But our lead and penchant for building great things is gone, Foxx said.
“Our lead has slipped away,” he wrote in a December draft report to Congress. “We are behind. Way behind. The quality of our roads, for example, is no longer rated No. 1. We’re No. 16.”
The DOT in January said a nearly $1 trillion investment would be needed just to repair and maintain the nation’s crumbling highway and transit systems.
“We have an infrastructure system that is fundamental to the nation’s economic health and it needs greater attention and resources,” said Foxx. “Improving our nation’s roads, bridges, and transit helps create jobs, connects communities, and ensures that our nation is equipped for the future.”
How the country went from leader to laggard in road and bridge construction is fairly easily determined. The federal gas tax, first implemented in 1932 at a mere one cent per gallon, was seen as a fair way to fund road maintenance, repair, and construction. The tax has been increased just 10 times since the Hoover administration and now stands at 18.4 cents per gallon. The last tenth of a cent gallon increase occurred two decades ago.
In the meantime, fuel efficient cars, plummeting gas prices, and a political aversion to tax increases, have wreaked havoc on the Highway Trust Fund, which is facing a $1 trillion backlog just in repairs and maintenance, not to mention new and needed projects, the DOT says.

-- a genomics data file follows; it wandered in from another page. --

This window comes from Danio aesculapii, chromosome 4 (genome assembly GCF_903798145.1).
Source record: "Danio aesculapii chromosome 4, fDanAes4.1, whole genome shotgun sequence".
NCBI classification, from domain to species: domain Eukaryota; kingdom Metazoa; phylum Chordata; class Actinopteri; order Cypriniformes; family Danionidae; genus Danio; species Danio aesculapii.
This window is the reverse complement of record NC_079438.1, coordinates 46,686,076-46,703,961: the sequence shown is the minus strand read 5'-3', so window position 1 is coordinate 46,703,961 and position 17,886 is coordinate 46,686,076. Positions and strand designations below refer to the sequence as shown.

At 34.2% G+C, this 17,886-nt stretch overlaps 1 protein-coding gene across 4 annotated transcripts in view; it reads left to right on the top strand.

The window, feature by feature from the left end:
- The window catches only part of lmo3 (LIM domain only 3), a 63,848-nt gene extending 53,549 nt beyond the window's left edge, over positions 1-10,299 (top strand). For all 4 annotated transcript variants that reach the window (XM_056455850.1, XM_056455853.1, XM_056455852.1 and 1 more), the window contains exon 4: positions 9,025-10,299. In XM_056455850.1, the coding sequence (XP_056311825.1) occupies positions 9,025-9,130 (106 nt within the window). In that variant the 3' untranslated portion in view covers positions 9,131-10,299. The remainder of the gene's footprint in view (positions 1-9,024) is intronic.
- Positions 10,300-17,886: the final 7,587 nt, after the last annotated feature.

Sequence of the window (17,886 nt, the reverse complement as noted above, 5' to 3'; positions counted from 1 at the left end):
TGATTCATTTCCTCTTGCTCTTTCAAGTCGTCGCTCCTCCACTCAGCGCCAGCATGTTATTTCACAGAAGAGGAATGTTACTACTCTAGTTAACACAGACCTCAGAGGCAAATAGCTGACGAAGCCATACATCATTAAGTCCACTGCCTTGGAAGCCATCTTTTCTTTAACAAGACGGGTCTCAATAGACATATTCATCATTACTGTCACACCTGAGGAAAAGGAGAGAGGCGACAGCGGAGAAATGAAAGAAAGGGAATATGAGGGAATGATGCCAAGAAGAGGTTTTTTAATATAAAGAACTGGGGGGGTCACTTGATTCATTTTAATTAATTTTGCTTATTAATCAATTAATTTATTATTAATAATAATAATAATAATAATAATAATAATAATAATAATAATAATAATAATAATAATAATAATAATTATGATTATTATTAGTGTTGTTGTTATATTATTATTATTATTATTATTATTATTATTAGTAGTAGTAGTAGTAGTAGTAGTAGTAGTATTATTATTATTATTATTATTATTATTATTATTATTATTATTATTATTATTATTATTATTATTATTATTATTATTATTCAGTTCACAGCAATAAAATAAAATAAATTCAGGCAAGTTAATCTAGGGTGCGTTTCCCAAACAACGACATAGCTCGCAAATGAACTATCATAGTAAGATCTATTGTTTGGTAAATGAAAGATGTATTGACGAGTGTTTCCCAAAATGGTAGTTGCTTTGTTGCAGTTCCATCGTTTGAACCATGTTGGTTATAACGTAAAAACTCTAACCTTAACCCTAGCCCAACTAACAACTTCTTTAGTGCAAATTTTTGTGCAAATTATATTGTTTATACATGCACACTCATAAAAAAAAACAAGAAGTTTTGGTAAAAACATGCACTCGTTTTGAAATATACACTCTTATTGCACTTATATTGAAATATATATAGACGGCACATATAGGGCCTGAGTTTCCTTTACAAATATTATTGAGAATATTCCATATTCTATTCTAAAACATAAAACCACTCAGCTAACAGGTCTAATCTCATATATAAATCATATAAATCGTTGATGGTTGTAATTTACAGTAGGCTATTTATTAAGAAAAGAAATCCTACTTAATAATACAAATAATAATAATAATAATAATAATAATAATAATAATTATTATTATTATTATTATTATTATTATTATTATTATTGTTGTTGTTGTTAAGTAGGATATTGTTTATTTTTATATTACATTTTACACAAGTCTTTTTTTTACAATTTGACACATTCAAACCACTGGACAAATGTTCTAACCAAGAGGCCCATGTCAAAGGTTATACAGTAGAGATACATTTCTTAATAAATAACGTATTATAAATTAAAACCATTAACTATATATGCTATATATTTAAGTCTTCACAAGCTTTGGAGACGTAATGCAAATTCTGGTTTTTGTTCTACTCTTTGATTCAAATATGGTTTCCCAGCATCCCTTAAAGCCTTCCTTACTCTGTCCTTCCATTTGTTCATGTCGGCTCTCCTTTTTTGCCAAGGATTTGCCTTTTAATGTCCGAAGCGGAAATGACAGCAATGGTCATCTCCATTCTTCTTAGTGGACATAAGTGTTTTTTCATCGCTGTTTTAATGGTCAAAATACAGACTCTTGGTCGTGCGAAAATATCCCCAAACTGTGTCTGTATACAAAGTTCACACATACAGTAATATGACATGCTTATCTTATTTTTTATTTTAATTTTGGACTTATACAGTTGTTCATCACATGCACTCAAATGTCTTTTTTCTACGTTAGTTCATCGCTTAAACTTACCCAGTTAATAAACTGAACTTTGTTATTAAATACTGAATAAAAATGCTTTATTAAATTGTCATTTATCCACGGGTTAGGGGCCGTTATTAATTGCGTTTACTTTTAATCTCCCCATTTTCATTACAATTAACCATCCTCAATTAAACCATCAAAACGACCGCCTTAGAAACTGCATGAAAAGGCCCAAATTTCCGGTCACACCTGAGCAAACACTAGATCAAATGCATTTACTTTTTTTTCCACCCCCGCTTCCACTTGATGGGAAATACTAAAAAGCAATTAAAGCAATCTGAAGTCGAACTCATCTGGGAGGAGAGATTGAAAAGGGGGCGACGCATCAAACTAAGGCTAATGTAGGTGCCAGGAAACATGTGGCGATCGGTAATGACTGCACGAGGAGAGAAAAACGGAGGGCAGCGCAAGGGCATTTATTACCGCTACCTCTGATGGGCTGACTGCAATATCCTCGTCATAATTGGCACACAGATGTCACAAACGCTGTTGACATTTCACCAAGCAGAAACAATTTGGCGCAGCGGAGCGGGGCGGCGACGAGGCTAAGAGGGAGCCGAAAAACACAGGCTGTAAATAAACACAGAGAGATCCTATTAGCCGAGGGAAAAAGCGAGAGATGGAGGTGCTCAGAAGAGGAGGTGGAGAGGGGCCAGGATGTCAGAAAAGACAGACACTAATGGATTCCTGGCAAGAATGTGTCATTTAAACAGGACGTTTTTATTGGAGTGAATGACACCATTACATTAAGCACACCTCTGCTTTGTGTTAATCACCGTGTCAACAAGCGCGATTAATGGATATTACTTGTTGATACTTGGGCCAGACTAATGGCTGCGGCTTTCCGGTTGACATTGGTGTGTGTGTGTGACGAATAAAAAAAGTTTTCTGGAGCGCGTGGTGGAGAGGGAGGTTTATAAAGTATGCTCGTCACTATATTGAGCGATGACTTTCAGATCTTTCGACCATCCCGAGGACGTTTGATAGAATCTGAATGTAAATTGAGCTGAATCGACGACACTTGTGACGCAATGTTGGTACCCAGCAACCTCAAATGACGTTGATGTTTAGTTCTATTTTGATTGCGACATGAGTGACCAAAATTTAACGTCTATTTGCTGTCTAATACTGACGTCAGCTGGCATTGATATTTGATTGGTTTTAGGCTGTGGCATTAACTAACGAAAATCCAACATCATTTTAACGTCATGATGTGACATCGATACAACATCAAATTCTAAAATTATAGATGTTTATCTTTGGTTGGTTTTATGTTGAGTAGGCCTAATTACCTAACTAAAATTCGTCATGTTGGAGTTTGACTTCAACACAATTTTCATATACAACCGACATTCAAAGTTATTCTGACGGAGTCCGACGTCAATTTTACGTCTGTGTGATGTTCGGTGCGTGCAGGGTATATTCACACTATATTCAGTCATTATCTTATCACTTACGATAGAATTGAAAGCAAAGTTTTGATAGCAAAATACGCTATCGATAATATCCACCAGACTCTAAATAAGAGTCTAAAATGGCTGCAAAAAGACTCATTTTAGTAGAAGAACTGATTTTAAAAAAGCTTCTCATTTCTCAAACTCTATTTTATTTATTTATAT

If there is any good news, it’s that 17 states, including Massachusetts, have stepped up since 2013 and raised taxes on gas. Currently the rate stands at 26.54 cents per gallon. Massachusetts ranks 29th in the country in total state taxes and fees on gasoline.
Partly as a result of those increases, Massachusetts is considered by some to be in a better place with respect to roads and bridges, a fact that might surprise drivers as they sit in bottleneck traffic or seek repairs for pothole-induced damage.
“We’re moving to a much better place, when it comes to roads and especially bridges,” said Eric Bourassa, transportation director at the Metropolitan Area Planning Council, a regional planning agency for the 101 cities and towns in the Boston area. “We’ve decreased the number of structurally deficient bridges and I think the state has a pretty good handle on the needs of our state roads.”